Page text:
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New York Port Authority not liable in 1993 World Trade Center bombing: Court


NEW YORK—The Port Authority of New York and New Jersey cannot be held liable for failing to deter the 1993 bombing of the World Trade Center, the state's highest court has ruled.

Overturning two decisions by lower courts, the New York Court of Appeals ruled 4-3 this week that the bi-state transportation agency is immune from liability tied to its efforts to provide security for the complex because it acted as an agent of the government.

“Governmental entities cannot be expected to be absolute, infallible guarantors of public safety,” Judge Theodore Jones Jr. wrote for the majority. The Port Authority's police patrol of the World Trade Center, which it owns, was used to service all public and private visitors to the complex, and not—as lower courts had ruled—strictly a landlord protecting its property, according to the appeals court decision.

Laws back exercise of discretion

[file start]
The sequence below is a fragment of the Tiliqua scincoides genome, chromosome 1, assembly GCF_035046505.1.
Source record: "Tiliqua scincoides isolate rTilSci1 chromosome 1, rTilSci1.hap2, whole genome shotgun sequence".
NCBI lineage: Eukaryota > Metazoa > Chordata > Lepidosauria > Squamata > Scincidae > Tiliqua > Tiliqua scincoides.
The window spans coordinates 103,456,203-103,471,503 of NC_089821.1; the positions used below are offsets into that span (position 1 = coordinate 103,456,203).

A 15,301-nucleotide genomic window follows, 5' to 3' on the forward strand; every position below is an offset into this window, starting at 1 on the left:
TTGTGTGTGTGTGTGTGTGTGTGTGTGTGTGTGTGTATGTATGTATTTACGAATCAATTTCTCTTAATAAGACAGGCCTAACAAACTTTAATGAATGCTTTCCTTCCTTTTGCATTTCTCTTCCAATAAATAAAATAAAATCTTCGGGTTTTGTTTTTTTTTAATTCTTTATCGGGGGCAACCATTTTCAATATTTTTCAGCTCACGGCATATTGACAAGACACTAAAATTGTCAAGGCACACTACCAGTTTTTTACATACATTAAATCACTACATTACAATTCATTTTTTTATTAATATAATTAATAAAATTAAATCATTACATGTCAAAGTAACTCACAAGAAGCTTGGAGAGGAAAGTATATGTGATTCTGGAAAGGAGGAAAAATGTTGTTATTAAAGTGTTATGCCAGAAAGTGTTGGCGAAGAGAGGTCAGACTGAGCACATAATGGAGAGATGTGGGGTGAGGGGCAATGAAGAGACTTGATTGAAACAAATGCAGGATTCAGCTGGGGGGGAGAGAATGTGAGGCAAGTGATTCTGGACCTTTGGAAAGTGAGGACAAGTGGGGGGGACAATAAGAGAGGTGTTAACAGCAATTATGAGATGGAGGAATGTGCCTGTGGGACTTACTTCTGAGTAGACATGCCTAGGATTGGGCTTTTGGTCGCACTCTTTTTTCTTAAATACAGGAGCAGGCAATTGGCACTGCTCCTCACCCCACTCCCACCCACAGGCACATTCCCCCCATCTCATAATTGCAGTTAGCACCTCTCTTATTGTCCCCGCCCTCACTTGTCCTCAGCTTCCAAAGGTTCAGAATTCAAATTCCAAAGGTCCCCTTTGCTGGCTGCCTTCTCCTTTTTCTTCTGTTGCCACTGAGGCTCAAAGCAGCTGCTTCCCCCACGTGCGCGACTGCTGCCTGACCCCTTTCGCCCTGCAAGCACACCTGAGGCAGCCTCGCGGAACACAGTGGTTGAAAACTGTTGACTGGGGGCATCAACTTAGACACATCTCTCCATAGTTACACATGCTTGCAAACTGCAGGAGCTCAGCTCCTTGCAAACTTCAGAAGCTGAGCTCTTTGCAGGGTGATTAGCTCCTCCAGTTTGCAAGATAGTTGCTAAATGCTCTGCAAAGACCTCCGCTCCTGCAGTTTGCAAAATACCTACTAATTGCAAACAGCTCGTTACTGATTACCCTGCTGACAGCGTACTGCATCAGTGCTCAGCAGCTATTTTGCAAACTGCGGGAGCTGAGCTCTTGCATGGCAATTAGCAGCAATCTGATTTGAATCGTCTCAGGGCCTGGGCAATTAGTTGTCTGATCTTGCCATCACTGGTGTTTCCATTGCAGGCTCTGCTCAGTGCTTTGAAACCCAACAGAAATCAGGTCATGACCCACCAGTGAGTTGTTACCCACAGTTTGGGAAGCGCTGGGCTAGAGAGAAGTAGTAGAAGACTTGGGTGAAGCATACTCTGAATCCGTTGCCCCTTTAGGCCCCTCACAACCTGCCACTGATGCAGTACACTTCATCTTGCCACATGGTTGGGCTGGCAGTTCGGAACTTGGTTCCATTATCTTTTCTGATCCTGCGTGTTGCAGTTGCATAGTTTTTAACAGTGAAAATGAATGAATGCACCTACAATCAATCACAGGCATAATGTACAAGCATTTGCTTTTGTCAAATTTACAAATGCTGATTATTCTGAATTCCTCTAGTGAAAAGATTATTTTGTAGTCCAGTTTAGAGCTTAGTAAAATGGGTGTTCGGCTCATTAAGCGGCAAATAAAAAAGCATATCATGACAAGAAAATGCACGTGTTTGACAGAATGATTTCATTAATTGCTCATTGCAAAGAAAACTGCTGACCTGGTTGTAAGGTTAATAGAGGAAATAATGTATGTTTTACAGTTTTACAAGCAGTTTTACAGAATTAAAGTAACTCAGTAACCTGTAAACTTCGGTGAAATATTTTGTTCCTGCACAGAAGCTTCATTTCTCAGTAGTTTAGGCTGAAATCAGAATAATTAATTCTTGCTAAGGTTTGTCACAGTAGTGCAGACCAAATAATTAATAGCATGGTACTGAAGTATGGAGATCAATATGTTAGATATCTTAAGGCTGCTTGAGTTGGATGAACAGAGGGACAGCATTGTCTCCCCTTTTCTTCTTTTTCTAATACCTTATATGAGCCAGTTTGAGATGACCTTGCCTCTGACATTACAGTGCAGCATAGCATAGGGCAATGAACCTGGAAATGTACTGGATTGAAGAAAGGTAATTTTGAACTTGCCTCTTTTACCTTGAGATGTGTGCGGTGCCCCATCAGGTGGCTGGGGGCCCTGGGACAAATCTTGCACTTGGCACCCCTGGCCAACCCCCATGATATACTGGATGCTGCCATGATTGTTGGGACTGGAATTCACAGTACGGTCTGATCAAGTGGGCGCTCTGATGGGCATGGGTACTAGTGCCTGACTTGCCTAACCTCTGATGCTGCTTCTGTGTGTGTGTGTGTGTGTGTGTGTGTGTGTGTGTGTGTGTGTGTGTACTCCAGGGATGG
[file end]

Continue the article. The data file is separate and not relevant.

Federal laws protect governmental agencies from certain tort claims and are “intended to afford deference to the exercise of discretion by the officials of municipalities and governmental entities, especially with respect to security measures and the deployment of limited police resources,” Judge Jones wrote.

In 2005, a Manhattan jury determined that the Port Authority was 68% liable for the attack, a decision upheld by a lower appellate court in 2008.

Six people were killed and nearly 1,000 were injured when terrorists detonated a car bomb on Feb. 28, 1993, in a parking garage beneath Tower 1 of the trade center complex. Both towers were closed for more than a month, barring hundreds of companies from returning to their offices.

A year after the attack, 648 plaintiffs—largely those injured in the attack and WTC tenants unable to access their offices—filed more than 170 lawsuits against the Port Authority, alleging that the agency ignored previous reports citing security deficiencies at the WTC. While a majority of those suits were settled out of court, several personal injury and business interruption claims still are outstanding.

“While we are still reviewing the decision, we are pleased that the court has accepted the Port Authority's longstanding position on this matter recognizing its continuing governmental immunity,” a spokesman for the Port Authority said. “(This) ruling brings us closer to a final resolution of this emotional process.”